-- Begonia masoniana (iron cross begonia): This plant has big, puckered, apple-green leaves with deep burgundy to brown veins. In ideal conditions, it grows a foot tall and two feet wide. Keep the plant moderately moist, but never soggy, in a location with filtered light.

-- Rex begonia: Often considered the most striking of foliage begonias, this plant has large, broad fleshy leaves that come in a variety of colors such as deep burgundy, dark red, maroon, lilac, rose and silvery gray.

In ideal conditions, it can grow two feet wide and two feet tall. It needs good light and high humidity, with regular misting.

-- Caladium bicolor: This colorful plant has arrow-shaped leaves on long stalks. The paper-thin leaves have bands and blotches in red, rose, pink, white, bronze or green.

It grows 12 to 18 inches high and needs a warm, humid location with bright light. It needs moist soil.

-- Calathea: This plant has large ornamental leaves marked in various patterns in shades of green, white, pink and purple. It requires warm, humid temperatures and filtered sun. Mist frequently to keep humidity high keep the soil constantly moist, but not soggy.

-- Codiaeum variegatum (croton): This stunning plant has glossy leaves that come in a wide variety of colors, including yellow, red, purple, orange, bronze and pink.

The plant usually grows about 15 inches tall but can grow up to four feet in ideal conditions. It tends to be picky about its growing conditions. The croton likes bright light, warm temperatures, high humidity and constantly moist soil. Mist frequently.

-- Coleus: This plant has vividly colored velvety leaves in a variety of colors, including chartreuse, yellow, salmon, peach, orange, red, magenta and purple.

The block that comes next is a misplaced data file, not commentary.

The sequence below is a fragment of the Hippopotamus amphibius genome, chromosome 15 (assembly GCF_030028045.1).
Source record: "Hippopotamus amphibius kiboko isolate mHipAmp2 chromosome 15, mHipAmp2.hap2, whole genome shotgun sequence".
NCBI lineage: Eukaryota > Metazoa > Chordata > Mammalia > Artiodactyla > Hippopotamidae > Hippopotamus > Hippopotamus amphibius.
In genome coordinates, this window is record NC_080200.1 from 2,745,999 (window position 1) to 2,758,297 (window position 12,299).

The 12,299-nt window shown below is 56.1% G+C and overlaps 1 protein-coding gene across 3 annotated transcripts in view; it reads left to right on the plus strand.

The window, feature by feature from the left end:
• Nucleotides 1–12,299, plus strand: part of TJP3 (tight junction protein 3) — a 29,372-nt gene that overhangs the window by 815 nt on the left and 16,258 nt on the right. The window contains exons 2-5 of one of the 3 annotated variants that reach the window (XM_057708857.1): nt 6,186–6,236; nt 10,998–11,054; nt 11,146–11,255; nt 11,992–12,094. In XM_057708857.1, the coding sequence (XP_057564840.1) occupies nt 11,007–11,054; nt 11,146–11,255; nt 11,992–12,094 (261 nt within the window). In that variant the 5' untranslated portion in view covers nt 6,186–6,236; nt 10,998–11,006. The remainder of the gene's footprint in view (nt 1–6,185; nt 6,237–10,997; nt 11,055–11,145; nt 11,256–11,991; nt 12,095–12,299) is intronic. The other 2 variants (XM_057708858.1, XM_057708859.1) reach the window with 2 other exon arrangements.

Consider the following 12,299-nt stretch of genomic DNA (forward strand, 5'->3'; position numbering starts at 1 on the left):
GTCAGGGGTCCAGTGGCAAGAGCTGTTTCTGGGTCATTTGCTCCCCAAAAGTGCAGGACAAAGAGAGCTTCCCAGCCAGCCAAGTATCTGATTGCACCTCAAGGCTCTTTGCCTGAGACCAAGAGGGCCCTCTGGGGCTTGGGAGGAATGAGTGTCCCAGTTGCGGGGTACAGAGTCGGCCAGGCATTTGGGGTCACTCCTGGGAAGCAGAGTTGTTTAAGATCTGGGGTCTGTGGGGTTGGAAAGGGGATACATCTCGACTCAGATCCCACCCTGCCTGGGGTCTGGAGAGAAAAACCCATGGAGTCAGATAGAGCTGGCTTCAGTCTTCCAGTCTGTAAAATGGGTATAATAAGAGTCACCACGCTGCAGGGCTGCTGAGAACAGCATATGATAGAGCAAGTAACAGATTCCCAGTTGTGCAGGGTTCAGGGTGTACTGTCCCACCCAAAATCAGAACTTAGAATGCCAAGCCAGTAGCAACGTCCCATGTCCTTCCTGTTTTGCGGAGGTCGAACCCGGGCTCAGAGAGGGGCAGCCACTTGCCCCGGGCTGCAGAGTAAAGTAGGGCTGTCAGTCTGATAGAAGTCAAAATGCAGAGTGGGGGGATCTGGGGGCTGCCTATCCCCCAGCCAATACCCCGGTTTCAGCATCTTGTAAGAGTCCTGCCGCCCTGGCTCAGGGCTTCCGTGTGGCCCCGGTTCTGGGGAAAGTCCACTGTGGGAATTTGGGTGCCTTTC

It needs constant bright light to retain leaf colors. The plant generally grows to 12 inches indoors, although it can get taller, and needs constant moisture and humidity.

-- Cordyline (ti plant): This plant can get tall, sometimes eventually reaching four or five feet.

Varieties of C. fruticosa with colored leaves include 'Amabilis,' with wide dark green leaves and white or red spots 'Firebrand,' with crimson ovals and 'Tricolor,' with green-yellow and red-flecked leaves. Give filtered light and warm conditions. Keep plant evenly moist, but don't overwater.

-- Ctenanthe: This plant's long leaves come in a variety of colors: yellow-green, crimson and silver. The plant grows up to three feet.

Keep it in a warm area and provide humidity with frequent misting. It likes filtered light and must have good drainage.

-- Draceana fragrans 'Massangeana': This striking plant has green, cornlike leaves with a broad yellow stripe down the center and dark- green margins. The leaves can reach four inches wide and 18 to 20 inches long. Keep it in filtered light in a warm, humid location. Likes to be misted, and needs moist soil.

-- Draceana Warneckei: This plant has elongated green and white leaves with gray-green stripes. The leaves can reach two feet and the plant itself can reach a height of 10 feet indoors. Keep in filtered light in a warm, humid location. Mist often and keep soil moist.

-- Hypoestes phyllostachya (pink polka-dot plant): Common in terrariums, this colorful plant doesn't grow very large, often reaching no higher than eight inches to a foot. The plant has small leaves that come in several color combinations, including green leaves with pink polka-dots, pink leaves with green splotches and green leaves with red splotches. It requires moderate to bright light and moist soil.

-- Pothos: This is one of the easiest houseplants to grow. It is a vine with shiny, heart-shaped green leaves that are marbled with gold or cream. Unlike other houseplants, it doesn't lose its leaf colorings in low light conditions. Let the soil dry slightly between waterings.